Japan plays up possibility of talksAs the Blue House struggles to quell public outrage over a recent agreement between Seoul and Tokyo to resolve the long-running dispute over Japan’s sexual enslavement of Korean women during World War II, a Japanese newspaper reported on Sunday that Tokyo is seeking to arrange a Korea-Japan summit in May.
The Asahi Shimbun reported on Sunday that the Japanese government is mulling a plan to invite President Park Geun-hye to Japan for a bilateral summit. Tokyo plans to host the Korea-China-Japan trilateral summit around the time of the Group of Seven summit, scheduled to take place on May 26 and 27 in Ise-Shima in Mie Prefecture, and host a bilateral summit between Park and Japanese Prime Minister Shinzo Abe on the sidelines of the multilateral talks, the newspaper reported.
The newspaper added that a bipartisan group of lawmakers was planning to visit Korea and meet with the surviving “comfort women” to seek their understanding for the latest deal between Seoul and Tokyo.
Multiple Japanese media outlets also reported over the weekend that preparations for trilateral talks with Washington are currently underway. High-level talks among the three countries would fuel U.S. President Barack Obama’s efforts to counter China’s rise and recommit to a “pivot to Asia.”
While Nikkei wrote on Sunday that Seoul, Tokyo and Washington were in negotiations to hold a trilateral summit in the United States this spring, Japanese broadcaster NHK reported that senior diplomats from the three nations will hold talks in Tokyo later this month.
Failing to identify its sources, NHK said that “Japan’s vice foreign minister, Akitaka Saiki, will meet with U.S. Deputy Secretary of State Antony Blinken and South Korea’s first vice foreign minister, Lim Sung-nam” following last week’s breakthrough.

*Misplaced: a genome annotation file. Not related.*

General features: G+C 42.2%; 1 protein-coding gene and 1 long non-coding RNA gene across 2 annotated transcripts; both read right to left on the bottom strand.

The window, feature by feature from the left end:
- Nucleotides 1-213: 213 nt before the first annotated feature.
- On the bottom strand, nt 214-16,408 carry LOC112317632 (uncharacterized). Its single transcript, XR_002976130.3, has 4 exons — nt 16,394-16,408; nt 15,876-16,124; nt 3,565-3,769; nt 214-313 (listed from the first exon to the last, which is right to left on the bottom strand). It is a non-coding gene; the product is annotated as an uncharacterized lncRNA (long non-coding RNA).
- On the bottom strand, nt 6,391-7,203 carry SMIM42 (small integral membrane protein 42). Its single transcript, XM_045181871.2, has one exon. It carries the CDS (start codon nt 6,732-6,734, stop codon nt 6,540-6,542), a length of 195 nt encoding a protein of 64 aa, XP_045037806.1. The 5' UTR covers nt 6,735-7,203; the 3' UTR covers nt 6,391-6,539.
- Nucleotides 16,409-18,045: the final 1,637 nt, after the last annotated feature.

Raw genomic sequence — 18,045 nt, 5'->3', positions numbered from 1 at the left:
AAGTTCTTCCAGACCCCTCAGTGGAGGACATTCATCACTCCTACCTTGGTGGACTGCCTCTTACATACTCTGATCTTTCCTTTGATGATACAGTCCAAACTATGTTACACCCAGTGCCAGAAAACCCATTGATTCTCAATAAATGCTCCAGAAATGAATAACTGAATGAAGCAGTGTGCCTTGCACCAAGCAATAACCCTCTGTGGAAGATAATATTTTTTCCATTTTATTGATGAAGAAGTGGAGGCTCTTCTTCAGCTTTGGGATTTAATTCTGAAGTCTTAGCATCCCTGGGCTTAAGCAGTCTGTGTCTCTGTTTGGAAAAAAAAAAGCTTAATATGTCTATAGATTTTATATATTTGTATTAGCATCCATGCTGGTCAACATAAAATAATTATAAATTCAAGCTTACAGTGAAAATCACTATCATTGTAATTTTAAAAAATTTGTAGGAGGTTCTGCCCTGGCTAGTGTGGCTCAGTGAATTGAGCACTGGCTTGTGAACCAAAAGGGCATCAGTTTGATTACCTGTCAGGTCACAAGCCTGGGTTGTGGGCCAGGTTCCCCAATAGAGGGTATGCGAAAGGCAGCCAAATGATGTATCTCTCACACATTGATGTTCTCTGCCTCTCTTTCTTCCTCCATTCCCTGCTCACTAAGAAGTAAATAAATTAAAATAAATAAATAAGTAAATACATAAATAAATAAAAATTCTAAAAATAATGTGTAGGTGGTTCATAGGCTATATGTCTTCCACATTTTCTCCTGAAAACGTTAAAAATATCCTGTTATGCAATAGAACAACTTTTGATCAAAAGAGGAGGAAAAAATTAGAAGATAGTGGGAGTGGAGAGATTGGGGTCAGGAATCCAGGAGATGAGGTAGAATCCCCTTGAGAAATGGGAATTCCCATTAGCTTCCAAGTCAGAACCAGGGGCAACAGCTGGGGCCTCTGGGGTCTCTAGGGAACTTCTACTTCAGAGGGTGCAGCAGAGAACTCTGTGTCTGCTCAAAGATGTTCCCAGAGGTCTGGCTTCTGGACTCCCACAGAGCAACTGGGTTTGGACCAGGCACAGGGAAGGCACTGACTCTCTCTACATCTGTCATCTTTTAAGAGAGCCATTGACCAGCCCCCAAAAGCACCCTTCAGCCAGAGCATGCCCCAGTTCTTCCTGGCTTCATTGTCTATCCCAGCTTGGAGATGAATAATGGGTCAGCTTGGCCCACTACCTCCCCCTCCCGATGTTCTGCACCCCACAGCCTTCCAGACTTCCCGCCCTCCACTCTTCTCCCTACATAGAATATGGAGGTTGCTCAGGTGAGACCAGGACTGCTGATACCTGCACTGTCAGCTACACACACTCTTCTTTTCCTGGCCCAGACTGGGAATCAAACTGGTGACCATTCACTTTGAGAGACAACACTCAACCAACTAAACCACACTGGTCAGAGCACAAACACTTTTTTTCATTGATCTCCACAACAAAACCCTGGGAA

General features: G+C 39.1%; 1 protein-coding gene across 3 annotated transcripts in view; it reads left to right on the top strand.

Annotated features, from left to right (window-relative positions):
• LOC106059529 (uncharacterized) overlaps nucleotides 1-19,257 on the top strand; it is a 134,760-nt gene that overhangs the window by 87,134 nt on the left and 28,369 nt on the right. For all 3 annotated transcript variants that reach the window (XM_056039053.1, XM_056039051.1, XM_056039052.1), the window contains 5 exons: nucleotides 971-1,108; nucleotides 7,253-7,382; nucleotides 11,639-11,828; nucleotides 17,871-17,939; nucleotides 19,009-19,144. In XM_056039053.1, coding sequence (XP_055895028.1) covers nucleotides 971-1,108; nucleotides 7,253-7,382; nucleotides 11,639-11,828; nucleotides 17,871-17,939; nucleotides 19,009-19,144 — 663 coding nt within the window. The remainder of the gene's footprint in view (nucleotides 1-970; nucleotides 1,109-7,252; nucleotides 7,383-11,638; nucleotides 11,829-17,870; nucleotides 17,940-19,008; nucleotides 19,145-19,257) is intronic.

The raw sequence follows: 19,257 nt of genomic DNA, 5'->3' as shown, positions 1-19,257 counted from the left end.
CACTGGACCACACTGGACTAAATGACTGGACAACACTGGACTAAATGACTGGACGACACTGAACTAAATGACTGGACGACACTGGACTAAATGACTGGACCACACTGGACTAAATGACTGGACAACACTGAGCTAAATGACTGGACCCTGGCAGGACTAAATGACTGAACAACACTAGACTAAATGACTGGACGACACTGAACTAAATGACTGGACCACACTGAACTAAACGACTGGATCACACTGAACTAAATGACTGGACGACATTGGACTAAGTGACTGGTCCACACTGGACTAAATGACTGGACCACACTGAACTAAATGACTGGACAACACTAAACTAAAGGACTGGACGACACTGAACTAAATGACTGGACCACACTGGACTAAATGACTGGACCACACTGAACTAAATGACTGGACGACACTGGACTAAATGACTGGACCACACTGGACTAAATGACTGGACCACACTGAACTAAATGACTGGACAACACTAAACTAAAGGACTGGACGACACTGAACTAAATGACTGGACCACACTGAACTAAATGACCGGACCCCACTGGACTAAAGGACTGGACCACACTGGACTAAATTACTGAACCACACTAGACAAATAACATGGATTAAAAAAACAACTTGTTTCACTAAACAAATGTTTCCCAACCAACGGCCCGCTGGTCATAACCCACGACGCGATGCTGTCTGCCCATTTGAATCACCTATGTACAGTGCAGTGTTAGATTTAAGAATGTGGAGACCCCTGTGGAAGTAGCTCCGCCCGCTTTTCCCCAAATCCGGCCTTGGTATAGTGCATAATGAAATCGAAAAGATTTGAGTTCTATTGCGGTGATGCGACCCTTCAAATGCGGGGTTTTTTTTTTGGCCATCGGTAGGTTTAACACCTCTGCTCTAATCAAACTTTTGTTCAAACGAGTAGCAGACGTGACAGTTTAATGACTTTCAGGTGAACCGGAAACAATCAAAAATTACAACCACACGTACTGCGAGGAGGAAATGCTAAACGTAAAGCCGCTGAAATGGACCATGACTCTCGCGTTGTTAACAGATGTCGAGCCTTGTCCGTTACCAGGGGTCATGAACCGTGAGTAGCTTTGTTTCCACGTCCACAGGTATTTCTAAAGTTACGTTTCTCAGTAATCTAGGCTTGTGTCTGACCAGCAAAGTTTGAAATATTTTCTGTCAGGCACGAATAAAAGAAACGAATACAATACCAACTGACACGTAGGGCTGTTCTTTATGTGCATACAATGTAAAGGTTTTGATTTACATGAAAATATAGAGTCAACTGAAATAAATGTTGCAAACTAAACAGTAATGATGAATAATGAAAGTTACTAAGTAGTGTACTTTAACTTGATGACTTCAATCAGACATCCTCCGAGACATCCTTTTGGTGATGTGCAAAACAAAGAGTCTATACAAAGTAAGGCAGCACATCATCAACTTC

The Korean Ministry of Foreign Affairs has yet to make any official statements on the reports.
As Washington gears up for the fourth Nuclear Security Summit, to be held from March 31 to April 1, multiple sources from the local diplomatic corps have asserted that a trilateral summit would likely take place if Korea and Japan were to mend ties on the comfort women issue and leaders from both countries joined the series of biennial talks this year.
An insider from Korea’s Foreign Affairs Ministry refused to confirm the speculation on Sunday, but said Seoul “currently isn’t involved in negotiations” for a trilateral summit near the nuclear meeting.
Among the meetings that have already been confirmed, the earliest between Seoul and Tokyo’s high-level diplomats would be the economic talks slated for later this month in Tokyo.
The annual consultative meeting was agreed to be held in early December. Lee Tae-ho, Korea’s deputy foreign minister for economic affairs, will lead a delegation and meet with his Japanese counterpart, Yasumasa Nagamine.
“Although the [latest agreement] isn’t directly related [to the upcoming talks],” a source from the Korean Foreign Affairs Ministry said, the two countries will likely “be engaged in active discussion” as they look forward to ushering in better conditions for economic cooperation.
The precise date has yet to be revealed.
BY LEE SUNG-EUN, YOO JI-HYE [email@example.com]
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